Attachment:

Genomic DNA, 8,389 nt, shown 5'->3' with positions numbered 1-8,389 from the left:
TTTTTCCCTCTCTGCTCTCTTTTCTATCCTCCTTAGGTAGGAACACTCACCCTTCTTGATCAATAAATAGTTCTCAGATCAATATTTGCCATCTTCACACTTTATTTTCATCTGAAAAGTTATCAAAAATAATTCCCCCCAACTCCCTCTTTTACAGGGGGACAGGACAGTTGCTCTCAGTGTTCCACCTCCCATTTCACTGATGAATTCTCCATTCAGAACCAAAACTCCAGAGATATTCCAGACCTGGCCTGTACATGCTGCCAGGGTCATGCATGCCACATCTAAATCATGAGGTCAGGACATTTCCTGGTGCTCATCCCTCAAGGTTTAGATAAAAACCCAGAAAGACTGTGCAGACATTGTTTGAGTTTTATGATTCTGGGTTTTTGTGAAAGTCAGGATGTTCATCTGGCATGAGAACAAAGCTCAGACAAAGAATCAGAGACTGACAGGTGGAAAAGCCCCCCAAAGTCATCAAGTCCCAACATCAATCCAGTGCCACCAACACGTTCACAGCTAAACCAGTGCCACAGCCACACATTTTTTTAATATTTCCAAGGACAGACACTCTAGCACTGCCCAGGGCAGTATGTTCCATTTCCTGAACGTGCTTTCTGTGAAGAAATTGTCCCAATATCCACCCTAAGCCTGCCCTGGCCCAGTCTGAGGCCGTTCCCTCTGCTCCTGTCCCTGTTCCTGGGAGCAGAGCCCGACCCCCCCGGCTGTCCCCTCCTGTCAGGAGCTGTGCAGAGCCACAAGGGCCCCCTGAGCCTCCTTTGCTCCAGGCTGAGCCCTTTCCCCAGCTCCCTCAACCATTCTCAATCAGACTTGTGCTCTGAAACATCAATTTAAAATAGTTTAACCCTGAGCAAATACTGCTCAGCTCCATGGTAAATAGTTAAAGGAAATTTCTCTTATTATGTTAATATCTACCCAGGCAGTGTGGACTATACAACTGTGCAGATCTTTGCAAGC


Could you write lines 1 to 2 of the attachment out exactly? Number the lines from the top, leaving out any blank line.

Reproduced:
Genomic DNA, 8,389 nt, shown 5'->3' with positions numbered 1-8,389 from the left:
TTTTTCCCTCTCTGCTCTCTTTTCTATCCTCCTTAGGTAGGAACACTCACCCTTCTTGATCAATAAATAGTTCTCAGATCAATATTTGCCATCTTCACACTTTATTTTCATCTGAAAAGTTATCAAAAATAATTCCCCCCAACTCCCTCTTTTACAGGGGGACAGGACAGTTGCTCTCAGTGTTCCACCTCCCATTTCACTGATGAATTCTCCATTCAGAACCAAAACTCCAGAGATATTCCAGACCTGGCCTGTACATGCTGCCAGGGTCATGCATGCCACATCTAAATCATGAGGTCAGGACATTTCCTGGTGCTCATCCCTCAAGGTTTAGATAAAAACCCAGAAAGACTGTGCAGACATTGTTTGAGTTTTATGATTCTGGGTTTTTGTGAAAGTCAGGATGTTCATCTGGCATGAGAACAAAGCTCAGACAAAGAATCAGAGACTGACAGGTGGAAAAGCCCCCCAAAGTCATCAAGTCCCAACATCAATCCAGTGCCACCAACACGTTCACAGCTAAACCAGTGCCACAGCCACACATTTTTTTAATATTTCCAAGGACAGACACTCTAGCACTGCCCAGGGCAGTATGTTCCATTTCCTGAACGTGCTTTCTGTGAAGAAATTGTCCCAATATCCACCCTAAGCCTGCCCTGGCCCAGTCTGAGGCCGTTCCCTCTGCTCCTGTCCCTGTTCCTGGGAGCAGAGCCCGACCCCCCCGGCTGTCCCCTCCTGTCAGGAGCTGTGCAGAGCCACAAGGGCCCCCTGAGCCTCCTTTGCTCCAGGCTGAGCCCTTTCCCCAGCTCCCTCAACCATTCTCAATCAGACTTGTGCTCTGAAACATCAATTTAAAATAGTTTAACCCTGAGCAAATACTGCTCAGCTCCATGGTAAATAGTTAAAGGAAATTTCTCTTATTATGTTAATATCTACCCAGGCAGTGTGGACTATACAACTGTGCAGATCTTTGCAAGC